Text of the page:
The rich blue salvia is in bloom. Ditto the red yarrow, the yellow yarrow and the pure white bellflower.
Thousand of flowers stand at attention, like horticultural brigades waiting to march up the hill and pour through the columned west entrance of the Philadelphia Museum of Art.
They create a splashy parade ground — great squares of blue, red, yellow and white — where before had been a simple swath of green lawn.
These flowers, which will fade and be superseded by others coming into bloom (next up: blue false indigo, red blanket flower, yellow false indigo, white gaura), which, in turn, will fade as still more fluoresce, are the botanical conception of artist Sol LeWitt, imagined more than 30 years ago.
But only now has LeWitt's Lines in Four Directions in Flowers, commissioned in 1981 by what was then the Fairmount Park Art Association (now the Association for Public Art), been realized by the Philadelphia Museum of Art. It is a unique work of living public art conceived by a modern master (LeWitt died in 2007) specifically for the nondescript greensward that stretches past the Anne d'Harnoncourt Sculpture Garden. It has been a huge site — about a third of a football field — largely overlooked by all who saunter past.
Thursday the museum formally "opened" the garden, which will remain in place, evolving from season to season, for about two years. It's been a long time coming.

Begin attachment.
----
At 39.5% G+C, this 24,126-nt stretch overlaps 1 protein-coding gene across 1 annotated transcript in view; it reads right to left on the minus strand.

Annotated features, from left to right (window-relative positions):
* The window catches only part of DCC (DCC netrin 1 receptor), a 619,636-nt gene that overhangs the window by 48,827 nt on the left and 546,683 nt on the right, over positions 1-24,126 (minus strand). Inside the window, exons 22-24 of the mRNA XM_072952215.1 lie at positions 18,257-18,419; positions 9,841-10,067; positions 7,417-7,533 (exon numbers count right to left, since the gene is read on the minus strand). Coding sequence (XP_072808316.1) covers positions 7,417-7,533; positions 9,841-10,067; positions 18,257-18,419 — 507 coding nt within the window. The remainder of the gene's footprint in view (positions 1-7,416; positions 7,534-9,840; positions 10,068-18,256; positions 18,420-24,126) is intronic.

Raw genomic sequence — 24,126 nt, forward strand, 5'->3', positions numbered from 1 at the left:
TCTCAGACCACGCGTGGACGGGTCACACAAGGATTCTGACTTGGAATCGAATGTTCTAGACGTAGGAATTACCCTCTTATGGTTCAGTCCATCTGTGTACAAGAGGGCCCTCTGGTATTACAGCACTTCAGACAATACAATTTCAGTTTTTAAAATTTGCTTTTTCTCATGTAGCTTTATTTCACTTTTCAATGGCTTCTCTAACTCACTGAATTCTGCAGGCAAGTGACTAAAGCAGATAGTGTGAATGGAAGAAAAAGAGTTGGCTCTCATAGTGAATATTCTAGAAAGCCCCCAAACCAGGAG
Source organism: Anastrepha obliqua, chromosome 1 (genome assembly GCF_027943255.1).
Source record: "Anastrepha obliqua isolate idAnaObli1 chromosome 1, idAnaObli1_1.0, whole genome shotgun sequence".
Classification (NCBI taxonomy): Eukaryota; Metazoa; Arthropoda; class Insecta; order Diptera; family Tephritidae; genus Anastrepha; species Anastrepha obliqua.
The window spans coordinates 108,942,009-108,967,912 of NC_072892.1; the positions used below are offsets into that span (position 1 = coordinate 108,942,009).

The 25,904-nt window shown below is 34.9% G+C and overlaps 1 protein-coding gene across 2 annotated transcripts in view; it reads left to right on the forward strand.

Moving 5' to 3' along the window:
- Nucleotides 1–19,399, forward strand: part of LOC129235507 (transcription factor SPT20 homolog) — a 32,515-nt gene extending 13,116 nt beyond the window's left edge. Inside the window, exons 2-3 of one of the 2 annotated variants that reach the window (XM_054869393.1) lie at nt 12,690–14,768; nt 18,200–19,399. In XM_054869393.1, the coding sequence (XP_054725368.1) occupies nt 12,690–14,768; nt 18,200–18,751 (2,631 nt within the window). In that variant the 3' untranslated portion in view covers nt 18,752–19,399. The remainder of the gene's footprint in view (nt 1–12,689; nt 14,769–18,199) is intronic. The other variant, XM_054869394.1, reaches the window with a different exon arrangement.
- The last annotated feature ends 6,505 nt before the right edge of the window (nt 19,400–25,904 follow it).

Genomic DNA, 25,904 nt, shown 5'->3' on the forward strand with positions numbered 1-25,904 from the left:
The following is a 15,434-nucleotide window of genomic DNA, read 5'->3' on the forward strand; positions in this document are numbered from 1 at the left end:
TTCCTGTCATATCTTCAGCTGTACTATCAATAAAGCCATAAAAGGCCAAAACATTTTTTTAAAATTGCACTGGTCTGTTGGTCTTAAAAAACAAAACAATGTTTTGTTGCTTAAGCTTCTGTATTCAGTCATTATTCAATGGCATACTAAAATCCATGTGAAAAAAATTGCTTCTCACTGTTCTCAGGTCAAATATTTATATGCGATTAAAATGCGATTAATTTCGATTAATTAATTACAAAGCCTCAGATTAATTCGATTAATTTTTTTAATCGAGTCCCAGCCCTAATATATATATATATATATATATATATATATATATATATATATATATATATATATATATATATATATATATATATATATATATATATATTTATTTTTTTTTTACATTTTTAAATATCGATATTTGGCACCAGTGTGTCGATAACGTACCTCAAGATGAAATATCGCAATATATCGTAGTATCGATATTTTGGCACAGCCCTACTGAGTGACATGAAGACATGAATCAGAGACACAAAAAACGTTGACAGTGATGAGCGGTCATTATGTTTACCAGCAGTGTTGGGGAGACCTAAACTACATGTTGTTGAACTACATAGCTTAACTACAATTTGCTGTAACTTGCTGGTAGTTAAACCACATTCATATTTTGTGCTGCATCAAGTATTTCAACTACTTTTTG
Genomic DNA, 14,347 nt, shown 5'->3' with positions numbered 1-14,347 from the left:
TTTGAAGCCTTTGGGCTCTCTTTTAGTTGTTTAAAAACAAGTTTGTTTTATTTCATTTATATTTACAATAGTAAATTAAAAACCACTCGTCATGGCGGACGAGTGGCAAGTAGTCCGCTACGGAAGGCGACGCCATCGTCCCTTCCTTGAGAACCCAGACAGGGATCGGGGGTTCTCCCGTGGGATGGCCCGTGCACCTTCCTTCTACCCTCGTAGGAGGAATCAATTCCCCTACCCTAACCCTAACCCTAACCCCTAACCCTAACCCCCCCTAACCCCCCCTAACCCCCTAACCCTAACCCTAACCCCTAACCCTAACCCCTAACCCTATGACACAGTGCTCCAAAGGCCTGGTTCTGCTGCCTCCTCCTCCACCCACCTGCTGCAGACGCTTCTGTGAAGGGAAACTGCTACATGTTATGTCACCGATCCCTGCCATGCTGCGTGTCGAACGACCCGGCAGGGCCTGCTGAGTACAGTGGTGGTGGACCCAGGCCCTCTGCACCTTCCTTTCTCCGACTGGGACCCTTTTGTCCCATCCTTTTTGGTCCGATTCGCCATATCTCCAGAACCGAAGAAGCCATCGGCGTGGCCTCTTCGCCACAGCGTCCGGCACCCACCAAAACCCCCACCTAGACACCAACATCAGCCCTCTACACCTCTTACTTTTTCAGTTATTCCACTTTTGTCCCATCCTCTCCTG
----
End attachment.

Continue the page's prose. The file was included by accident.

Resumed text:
"Nobody ever said to me that Philadelphia moves expeditiously," Timothy Rub, CEO and director of the museum, told about 100 people assembled for the occasion near the Reilly Memorial Fountain. "But still, 30 years is a long time."
Penny Balkin Bach, the art association's executive director, said LeWitt conjured up the idea in response to her efforts to attract public art proposals from a variety of artists.
"Why wasn't it done then? Lots of reasons," Bach said. "The museum wasn't as outward thinking then as it is now. At the time we didn't have partners. … So we set it aside."
The idea went into a kind of hibernation, reviving when the museum began planning its sculpture garden five or six years ago. Alice Beamesderfer, now the museum's deputy director for collections and exhibitions, eventually urged Rub to consider implementing the project and he agreed.
OLIN, the design and landscape architecture firm involved in multiple projects that amount to a nature-based revival of the Benjamin Franklin Parkway, was brought in to interpret LeWitt's instructions for the piece, which were vivid in their own way, but left great latitude.
LeWitt wrote in his precise block hand: "Proposal: To plant flowers of four different colors (white, yellow, red & blue) in four equal rectangular areas, in rows of four directions (vertical, horizontal, diagonal right & left) framed by evergreen hedges of about 2' height …. The type of plant, height, distance apart, and planting details would be under the direction of a botanist and the maintenance by a gardener."
OLIN partner Susan Weiler said she was the botanist imagined by LeWitt.
"The challenge was to get the pixilation of it, to get the vibrancy of it," she said. "LeWitt gave us the dimensions and the height of the hedge and everything else was left to our imaginations."
Working with Michael Van Valkenburgh Associates, Weiler came up with a computer algorithm to determine placement of each flower — there are more than 7,000 individual plants — and the blooming sequence.
"How many times have I read [LeWitt's instructions] and wondered if I could or would get it right," Weiler said. "The landscape is such a dynamic medium."